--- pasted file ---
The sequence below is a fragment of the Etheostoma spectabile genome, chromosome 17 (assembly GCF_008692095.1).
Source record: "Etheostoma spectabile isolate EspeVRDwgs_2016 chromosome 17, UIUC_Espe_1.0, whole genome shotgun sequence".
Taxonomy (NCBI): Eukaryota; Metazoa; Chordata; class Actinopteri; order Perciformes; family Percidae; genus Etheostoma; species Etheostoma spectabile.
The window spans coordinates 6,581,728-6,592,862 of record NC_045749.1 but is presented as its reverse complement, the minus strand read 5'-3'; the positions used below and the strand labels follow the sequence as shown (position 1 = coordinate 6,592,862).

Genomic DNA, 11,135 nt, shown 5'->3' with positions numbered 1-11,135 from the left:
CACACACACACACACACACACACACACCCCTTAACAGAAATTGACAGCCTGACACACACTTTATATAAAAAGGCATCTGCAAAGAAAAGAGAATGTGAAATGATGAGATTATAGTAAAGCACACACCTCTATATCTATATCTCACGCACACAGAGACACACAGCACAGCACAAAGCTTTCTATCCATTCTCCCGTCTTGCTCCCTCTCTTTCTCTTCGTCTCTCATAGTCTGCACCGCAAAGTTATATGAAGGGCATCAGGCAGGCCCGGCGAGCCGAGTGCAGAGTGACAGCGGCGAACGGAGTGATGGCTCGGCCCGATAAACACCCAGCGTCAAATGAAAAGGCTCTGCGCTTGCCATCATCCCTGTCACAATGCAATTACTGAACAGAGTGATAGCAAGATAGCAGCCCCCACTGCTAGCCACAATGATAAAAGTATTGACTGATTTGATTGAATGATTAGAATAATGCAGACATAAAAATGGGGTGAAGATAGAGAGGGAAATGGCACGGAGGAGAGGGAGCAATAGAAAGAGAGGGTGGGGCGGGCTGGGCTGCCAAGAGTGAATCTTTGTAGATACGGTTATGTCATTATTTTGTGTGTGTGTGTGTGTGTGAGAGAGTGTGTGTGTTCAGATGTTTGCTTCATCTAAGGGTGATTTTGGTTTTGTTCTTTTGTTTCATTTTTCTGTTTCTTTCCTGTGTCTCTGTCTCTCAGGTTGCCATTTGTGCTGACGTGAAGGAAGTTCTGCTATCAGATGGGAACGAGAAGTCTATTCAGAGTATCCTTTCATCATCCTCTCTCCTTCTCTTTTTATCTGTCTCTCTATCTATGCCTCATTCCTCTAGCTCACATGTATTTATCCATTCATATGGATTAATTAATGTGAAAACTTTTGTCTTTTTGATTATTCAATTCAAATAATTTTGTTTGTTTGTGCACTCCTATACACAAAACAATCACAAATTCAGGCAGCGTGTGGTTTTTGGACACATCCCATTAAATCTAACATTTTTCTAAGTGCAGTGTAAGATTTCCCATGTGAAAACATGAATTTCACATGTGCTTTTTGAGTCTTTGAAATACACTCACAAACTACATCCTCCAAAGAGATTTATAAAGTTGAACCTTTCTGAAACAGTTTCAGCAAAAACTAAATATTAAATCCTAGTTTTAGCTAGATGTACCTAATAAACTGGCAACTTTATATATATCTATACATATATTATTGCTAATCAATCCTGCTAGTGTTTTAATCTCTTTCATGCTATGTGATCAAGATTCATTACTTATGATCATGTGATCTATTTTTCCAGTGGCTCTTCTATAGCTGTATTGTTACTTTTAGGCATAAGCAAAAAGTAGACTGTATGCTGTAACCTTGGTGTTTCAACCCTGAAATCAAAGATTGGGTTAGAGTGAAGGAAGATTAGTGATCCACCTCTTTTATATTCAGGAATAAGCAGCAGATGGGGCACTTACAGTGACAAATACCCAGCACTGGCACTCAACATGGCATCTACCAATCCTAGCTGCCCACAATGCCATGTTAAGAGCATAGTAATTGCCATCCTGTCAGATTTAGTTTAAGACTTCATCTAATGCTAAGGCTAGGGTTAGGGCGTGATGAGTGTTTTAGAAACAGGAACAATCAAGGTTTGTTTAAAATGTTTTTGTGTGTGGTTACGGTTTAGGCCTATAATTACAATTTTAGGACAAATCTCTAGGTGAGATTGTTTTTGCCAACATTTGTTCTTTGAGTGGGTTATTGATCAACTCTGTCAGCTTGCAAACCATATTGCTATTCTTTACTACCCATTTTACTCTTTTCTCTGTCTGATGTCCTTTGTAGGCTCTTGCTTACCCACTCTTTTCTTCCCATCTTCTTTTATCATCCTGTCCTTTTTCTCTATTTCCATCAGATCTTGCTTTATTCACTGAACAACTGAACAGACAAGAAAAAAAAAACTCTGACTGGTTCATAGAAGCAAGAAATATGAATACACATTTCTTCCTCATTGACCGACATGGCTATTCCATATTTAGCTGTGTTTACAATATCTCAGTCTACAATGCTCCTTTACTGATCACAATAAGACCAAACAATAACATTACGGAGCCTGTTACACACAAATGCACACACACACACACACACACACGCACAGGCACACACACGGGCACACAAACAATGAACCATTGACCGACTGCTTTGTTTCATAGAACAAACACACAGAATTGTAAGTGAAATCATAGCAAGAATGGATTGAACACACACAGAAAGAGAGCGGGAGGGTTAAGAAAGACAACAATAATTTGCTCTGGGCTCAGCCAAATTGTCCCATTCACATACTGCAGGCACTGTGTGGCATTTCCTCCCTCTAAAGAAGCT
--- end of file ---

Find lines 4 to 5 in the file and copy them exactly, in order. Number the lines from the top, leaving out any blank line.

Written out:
The window spans coordinates 6,581,728-6,592,862 of record NC_045749.1 but is presented as its reverse complement, the minus strand read 5'-3'; the positions used below and the strand labels follow the sequence as shown (position 1 = coordinate 6,592,862).

Genomic DNA, 11,135 nt, shown 5'->3' with positions numbered 1-11,135 from the left: